On April 10, I had the opportunity to attend a Capitol Hill rally for Immigration Reform. Called by representatives from the United Auto Workers Union, the rally drew thousands of people and organizations like The National Gay and Lesbian Task Force, Immigration Equality and Make the Road New York. After listening to personal stories of rally goers and speakers alike, I have created a list of reasons why Immigration Reform is long overdue and crucial to the LGBT equality movement:
1. LGBT Families are Being Split Up
I spoke with a lesbian couple, Marlena and Javi, who have been partnered for nearly a decade. As Marlena has been here on a work visa for the majority of that time, they have not had to be concerned with documentation. However, due to new visa restrictions, Marlena was informed that while her native country is the Philippines, she would need to go to Canada to get her visa renewed. When she was unable to do that by the deadline, her employer worked with immigration services to give her and alternate deadline. “Our immigration attorney point blank told us we would not have to do any of this if she were a man,” explained Javi, on the brink of tears. The two are not sure what their next steps will be, but it will likely be a very expensive if they want to keep their family intact.
2. Queer Dreamers Dream Big
Sofia calls herself a “dreamer”, or a young person affected by the 2012 Dream Act. She and her family came to the U.S. from Bosnia when she was still an infant. Sofia will enter college as a sophomore as she has excelled in her advanced placement courses. In addition, to being incredibly smart and a very sharp dresser, she is lesbian identified. Sofia is my hero. If she were to go back to what the United States recognizes as her home in Sarjevo, she could be killed for being openly queer. Sofia and many of the other dreamers I spoke with want to go into careers in clean energy, fair housing, and LGBT health policy. All of them expressed fears of deportation, provided they do not meet the Dream Act criteria laid out by the Obama administration.
3. Immigration Reform is a Bipartisan Movement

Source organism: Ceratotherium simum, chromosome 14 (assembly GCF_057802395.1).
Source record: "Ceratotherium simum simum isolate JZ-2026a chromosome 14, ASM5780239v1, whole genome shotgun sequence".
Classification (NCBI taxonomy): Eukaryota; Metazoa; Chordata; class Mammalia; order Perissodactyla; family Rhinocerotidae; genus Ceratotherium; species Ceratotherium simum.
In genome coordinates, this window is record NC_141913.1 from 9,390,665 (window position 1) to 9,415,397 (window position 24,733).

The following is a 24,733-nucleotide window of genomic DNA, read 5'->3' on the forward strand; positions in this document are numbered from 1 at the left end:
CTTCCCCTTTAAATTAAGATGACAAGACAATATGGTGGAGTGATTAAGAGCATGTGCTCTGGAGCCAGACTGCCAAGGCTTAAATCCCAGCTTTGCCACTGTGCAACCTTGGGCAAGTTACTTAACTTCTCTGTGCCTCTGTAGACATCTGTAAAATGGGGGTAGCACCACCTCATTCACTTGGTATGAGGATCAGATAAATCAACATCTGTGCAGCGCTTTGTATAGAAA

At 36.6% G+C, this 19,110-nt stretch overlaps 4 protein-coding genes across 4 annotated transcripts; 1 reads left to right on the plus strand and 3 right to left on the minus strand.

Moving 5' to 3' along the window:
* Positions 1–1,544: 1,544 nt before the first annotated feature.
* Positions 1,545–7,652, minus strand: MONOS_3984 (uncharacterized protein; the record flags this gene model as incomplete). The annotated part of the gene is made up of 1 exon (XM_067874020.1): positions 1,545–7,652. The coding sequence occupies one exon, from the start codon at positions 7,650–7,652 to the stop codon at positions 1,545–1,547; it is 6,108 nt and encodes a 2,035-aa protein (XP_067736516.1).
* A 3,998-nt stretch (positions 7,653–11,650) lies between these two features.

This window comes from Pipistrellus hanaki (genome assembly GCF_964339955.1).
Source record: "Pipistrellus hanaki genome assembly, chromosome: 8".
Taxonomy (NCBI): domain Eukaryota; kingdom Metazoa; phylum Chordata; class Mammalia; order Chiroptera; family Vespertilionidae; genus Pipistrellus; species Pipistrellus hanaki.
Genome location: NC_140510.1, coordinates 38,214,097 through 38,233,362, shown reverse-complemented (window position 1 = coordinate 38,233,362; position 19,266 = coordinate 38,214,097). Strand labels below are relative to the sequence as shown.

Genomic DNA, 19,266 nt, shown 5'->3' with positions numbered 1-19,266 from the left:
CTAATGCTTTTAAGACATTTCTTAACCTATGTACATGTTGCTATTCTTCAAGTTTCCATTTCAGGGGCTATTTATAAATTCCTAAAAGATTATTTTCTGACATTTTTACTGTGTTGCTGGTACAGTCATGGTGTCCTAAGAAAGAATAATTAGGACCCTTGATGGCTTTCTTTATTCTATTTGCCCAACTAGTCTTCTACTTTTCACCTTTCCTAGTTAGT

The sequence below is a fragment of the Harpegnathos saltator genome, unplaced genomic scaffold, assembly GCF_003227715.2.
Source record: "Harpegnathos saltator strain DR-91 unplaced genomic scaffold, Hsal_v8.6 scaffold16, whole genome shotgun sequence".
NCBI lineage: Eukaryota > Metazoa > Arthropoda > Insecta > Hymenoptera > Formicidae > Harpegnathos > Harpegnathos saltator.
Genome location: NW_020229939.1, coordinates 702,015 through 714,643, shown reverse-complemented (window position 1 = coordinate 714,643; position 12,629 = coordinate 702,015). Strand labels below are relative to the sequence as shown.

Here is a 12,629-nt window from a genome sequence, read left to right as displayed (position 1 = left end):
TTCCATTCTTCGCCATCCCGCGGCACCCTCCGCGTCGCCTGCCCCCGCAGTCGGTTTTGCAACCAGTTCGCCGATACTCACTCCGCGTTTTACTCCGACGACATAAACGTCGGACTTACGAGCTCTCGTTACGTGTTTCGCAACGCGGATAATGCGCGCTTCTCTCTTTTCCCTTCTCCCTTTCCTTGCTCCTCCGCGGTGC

Introduced by Democrats Patrick Leahy and Jerrold Nadler, and co-sponsored by Republicans Charlie Dent and Richard Hanna, the Uniting American Families Act is a 2013 bill that would amend The Immigration and Nationality Act of 1952 to extend permanent permissions to partners of United States Citizens and lawful permanent residents to obtain lawful permanent resident status in the same manner as spouses of citizens and lawful permanent residents. According to most recent Census data and Immigration Equality Org, the passage of this act would directly affect over 30,000 same-sex couples .
4. Immigration and Customs Enforcement is Struggling to Protect Undocumented LGBT Detainees
In late March, Senator Chuck Shumer wrote the director of ICE (Immigration and Customs Enforcement) urging the agency to cease using solitary confinement or isolation on lesbian and gay immigration detainees . He underlined this directive be applied to Trans folks, reiterating isolation is not a form of protection. Human Rights advocates from the ACLU to the United Nations have declared solitary confinement to be torturous. Yet, the United States continues to be one of few countries still using solitary confinement regularly in detainment practices. This is especially true of trans immigration detainees as they are among those most often sent to isolation detainment for protection purposes.
5. LGBT Folks Find Safe Havens in Progressive Cities like Washington, D.C.
The world is not safe for many LGBT individuals. I come from a state where it is currently legal to fire me on the spot and evict me from housing for being queer. The rates at which queer youth in the U.S. experience homelessness, trans people are turned away from shelters and queer folks are victims of hate crime is terrifying. However, there are so many stories of undocumented LGBT individuals seeking a haven from persecution right here in the U.S. One woman I spoke with, who asked I not reveal her name or country of origin, shared her regrets, having not taken part of the first Pride event in her native country’s history. Her mother asked her not to take part because she feared for her life. Many participants received death threats and their families were subject to harassment. Others were turned away from their families due to fears of harsh government sanctions or potential bans from their places of worship. Yet, despite the possible consequences, she still regrets not taking part in an event created solely to allow people just like her to be proud of who they are. For her and many other expats, documented and undocumented, Washington D.C. is indeed a safe haven.
i The 2012 Dream Act is the current administration’s premise for ceasing deportation of alien minors meeting certain criteria relating to time in the U.S. and education. http://naid.ucla.edu/uploads/4/2/1/9/4219226/no_dreamers_left_behind.pdf